This movie was not what I expected. |
Due to my own ignorance I suppose, I had entirely expected a romantic comedy. What else does Julia Roberts do, after all? I knew the basics of the plot, that it involved a kidnapping and Mexico, but I was thinking Life Less Ordinary, not Get Shorty. So let’s just say that 10 minutes into the picture, my expectations were totally dashed.
But then again, this movie is FULL of surprises.
The Mexican stars Julia Roberts, Brad Pitt, James Gandolfini (playing, guess what, a criminal), Bob Balaban (a terrific character actor that I remember most as the music teacher in Waiting for Guffman and the quirky scientist sidekick in Altered States), and a whole lot of Mexicans. I gain more and more respect for Brad Pitt with every movie I seem him in. I really appreciate the chances he takes with his career, and he plays terrifically in this film, as a born loser named Jerry (think Mr. White meets The Dude). It’s a lot of fun just watching him in this movie. Julia Roberts is adequate as Sam, and James Gandolfini (who plays Leroy) is perfect in a role so juicy it would have been an absolute crime to not give it his all. While the acting in the picture is great, the real fun involves the story.
Sam and Jerry have been lovers for a long time now. Yet their passion for each other is so great that they drive each other batshit whenever they aren’t fucking or going to marriage counselors (despite the fact that they aren’t married). What doesn’t help the situation any is the fact that for five years now, Jerry has been involved in a life of crime. Mostly just acting as a courier for a big time criminal named Margolis who is currently running his whole operation from a prison cell, in part because it was sort of Jerry’s fault that the guy got busted in the first place. We never see Margolis until the very end, though as much as he is talked up during the course of the film you just KNOW it’s going to be a cameo played by a really famous actor. Margolis’ face on the outside is a guy named Nalin (Balaban), a weasely looking fucker who tells Jerry that he has only one more job to do before he has worked off his debt to Margolis (the debt being, got him sent up the river for five years). All Jerry has to do is go to Mexico, find a kid named Beck who has a very expensive antique gun, and bring Beck and the gun back to Nalin. This, of course, does not go over well with Samantha, as the two had planned on going to Vegas to finally get married. She informs him that if he goes on this job, the two are over and she is going to Vegas herself. He informs her that he doesn’t consider not dying to be “selfish”, and really has no choice in the matter. So the two go their separate ways. In retrospect, Roberts and Pitt probably only spend about a total of ten minutes together on screen, but the story of their romance is thoroughly explored nonetheless.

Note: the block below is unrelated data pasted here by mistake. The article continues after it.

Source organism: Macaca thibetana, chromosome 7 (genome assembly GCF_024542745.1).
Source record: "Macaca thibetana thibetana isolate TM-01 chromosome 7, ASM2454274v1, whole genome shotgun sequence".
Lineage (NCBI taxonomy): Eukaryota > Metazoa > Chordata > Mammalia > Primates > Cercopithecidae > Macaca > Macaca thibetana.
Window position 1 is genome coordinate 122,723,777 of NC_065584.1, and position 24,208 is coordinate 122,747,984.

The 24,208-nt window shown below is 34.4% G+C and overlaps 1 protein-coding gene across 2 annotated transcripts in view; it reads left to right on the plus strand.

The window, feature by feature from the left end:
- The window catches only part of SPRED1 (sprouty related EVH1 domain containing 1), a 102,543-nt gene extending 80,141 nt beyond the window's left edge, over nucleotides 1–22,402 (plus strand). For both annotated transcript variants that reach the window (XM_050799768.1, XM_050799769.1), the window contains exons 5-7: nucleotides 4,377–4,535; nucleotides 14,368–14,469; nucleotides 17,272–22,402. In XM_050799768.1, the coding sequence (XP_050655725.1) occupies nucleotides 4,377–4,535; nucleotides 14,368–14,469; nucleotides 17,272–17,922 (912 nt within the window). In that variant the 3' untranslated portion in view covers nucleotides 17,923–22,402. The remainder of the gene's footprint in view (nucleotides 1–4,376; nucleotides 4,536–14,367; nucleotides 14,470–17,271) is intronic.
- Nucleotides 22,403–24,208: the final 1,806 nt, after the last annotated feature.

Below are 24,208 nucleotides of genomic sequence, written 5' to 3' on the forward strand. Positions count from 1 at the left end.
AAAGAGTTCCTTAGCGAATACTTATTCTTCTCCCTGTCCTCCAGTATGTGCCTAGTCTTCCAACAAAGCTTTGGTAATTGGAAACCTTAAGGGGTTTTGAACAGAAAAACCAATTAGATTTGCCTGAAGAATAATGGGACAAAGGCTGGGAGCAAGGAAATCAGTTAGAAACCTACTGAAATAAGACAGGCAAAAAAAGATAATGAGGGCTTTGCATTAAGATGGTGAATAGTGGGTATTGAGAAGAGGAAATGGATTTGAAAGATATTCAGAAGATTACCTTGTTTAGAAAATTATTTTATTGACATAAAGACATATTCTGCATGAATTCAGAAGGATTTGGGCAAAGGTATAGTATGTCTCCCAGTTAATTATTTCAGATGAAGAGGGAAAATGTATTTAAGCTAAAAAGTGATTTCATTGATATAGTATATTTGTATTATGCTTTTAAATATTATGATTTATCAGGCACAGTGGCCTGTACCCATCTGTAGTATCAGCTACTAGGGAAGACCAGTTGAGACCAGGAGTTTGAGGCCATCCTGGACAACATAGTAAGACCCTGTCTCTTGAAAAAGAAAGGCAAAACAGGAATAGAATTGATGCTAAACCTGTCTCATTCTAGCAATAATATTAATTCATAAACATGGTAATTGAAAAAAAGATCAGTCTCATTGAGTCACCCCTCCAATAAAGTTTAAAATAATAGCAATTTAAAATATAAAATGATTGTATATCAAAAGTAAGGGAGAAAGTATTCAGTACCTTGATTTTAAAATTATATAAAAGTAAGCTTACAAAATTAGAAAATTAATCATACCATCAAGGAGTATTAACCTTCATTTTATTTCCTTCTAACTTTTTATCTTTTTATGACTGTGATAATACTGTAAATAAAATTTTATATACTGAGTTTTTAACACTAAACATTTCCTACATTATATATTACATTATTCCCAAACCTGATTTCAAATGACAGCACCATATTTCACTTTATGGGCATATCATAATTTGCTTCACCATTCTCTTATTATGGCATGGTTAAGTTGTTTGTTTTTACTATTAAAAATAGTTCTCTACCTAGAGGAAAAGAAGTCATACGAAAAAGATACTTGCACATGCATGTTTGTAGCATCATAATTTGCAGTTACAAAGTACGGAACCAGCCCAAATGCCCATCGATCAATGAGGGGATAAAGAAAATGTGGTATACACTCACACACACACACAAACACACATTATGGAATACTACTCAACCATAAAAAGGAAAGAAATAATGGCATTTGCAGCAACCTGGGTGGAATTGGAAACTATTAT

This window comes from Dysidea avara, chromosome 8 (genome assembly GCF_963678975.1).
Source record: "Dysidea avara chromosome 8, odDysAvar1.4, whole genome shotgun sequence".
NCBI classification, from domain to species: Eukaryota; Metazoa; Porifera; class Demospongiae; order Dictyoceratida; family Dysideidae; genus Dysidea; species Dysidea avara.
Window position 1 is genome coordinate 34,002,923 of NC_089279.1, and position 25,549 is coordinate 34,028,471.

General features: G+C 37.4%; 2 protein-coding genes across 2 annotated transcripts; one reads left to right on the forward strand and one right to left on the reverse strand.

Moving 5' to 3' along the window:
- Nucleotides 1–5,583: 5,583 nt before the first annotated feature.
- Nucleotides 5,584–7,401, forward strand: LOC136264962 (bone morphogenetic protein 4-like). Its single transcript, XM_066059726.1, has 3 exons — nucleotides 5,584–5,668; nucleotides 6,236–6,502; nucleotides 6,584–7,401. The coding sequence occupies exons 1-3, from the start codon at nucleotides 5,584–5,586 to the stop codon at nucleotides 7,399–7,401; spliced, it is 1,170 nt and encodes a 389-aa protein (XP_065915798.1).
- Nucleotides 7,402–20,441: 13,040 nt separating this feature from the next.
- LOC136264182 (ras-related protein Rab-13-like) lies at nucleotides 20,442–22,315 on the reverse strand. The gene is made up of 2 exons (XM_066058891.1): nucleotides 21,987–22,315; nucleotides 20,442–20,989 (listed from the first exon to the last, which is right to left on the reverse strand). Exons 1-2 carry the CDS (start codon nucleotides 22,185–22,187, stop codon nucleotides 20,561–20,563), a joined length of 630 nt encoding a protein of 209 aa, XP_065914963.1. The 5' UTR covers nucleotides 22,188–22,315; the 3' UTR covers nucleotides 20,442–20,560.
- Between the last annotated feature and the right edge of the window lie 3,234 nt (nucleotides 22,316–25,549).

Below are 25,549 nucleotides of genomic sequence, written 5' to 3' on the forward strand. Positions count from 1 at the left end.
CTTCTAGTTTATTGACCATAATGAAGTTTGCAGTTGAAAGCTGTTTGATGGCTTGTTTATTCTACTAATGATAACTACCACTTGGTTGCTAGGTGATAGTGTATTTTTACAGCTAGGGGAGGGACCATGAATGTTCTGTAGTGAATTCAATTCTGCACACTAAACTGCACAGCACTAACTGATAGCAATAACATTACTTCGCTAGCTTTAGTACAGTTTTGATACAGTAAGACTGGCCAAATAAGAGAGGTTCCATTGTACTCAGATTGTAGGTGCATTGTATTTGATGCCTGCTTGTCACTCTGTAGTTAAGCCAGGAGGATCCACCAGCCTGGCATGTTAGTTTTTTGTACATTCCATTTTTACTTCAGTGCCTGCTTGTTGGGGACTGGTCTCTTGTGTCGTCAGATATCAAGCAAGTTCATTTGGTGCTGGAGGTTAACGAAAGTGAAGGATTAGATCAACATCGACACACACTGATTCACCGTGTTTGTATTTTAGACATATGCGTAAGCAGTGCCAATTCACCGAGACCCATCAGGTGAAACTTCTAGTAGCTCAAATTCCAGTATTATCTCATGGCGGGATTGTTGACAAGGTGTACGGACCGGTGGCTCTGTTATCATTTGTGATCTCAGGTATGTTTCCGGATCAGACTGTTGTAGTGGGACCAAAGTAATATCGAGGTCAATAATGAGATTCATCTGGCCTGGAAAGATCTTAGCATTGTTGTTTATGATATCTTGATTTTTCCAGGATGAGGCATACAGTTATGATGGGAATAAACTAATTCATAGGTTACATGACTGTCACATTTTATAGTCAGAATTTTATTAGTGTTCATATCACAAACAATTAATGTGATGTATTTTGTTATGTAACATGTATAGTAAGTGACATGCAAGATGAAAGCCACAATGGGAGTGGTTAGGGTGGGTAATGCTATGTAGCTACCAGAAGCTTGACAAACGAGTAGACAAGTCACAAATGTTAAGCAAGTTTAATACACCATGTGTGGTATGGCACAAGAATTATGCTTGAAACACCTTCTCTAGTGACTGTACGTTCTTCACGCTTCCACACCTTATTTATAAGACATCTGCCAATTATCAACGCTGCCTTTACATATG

So Jerry goes to Mexico and Sam goes to Vegas.
In Mexico, Jerry has a pretty easy time finding Beck and the gun. The gun in this picture is not just a McGuffin though, it turns out to have a story of its own, one that Beck relates part of upon meeting Jerry and handing over the gun, and a story that gets retold several times throughout the film, each time adding a new part to it. Essentially, the gun is said to be cursed. This holds true for Jerry, as within minutes of acquired the antique and Beck, things start to go horribly wrong for Jerry and he enters into a downward spiral of detrimental coincidences, poor judgement, people fucking each other over, and just plain old fashioned bad luck.
Things aren’t going so hot for Sam, either. En route to Vegas, she gets intercepted by Leroy (Gandolfini), a notorious hit man and kidnapper, who informs her that the Powers That Be suspect Jerry has nabbed the gun and is making off like a bandit with it. And, since they know that Jerry and Sam were in a relationship…well, as Leroy says, “he who controls the girl, controls the gun.” That is, of course, until Sam informs Leroy that she kicked Jerry to the curb before he left. At which point Leroy’s role quickly switches from Kidnapper to Marriage Counselor.
This is not a cut and paste sort of a plot. Trust me. It reminded me a lot of movies like Snatch, Get Shorty, and U-Turn. A plot device at every corner, an unexpected event every five minutes that completely changes everything, at least until 5 minutes later when it gets usurped by another out of the blue event. The movie surprises you time after time after time, and the surprises don’t stop until the credits roll. The surprises aren’t cheap either, you don’t feel cheated. Forgive me but I’m a sucker for great plot devices.
And the thing I think I like the most about the movie is that it has amazing depth but maintains its light hearted tone the whole time. The movie is a comedy, to be sure, and a pretty funny one at that. But everything is explored; the characters aren’t two-dimensional throw-aways. Leroy the hit man, a role that in most movies would be cookie cutter, has some of the film’s most surprisingly emotional moments. That sums up a lot about the film. Part thriller, part crime story, part comedy, and part romance. That’s a pretty tough hybrid to pull off. This film does it.
It isn’t perfect. There are a few things that could have been done better I think. The romance between Roberts and Pitt isn’t as believable as it could have been, and that’s pretty important to the plot. And one of the important characters in the film, Nalin, works with pretty two-dimensional motives. But on the whole, I thought this was a helluva fine film. I appreciate it when I say to myself in a film “Wow, how the FUCK are they going to get out of this one?” then five minutes later, “Ahhh, hahahahaha. Sweet.” Five minutes after that, “NOW how the fuck are they going to get out of THIS one!?”
On the whole, I give it four beers out of five.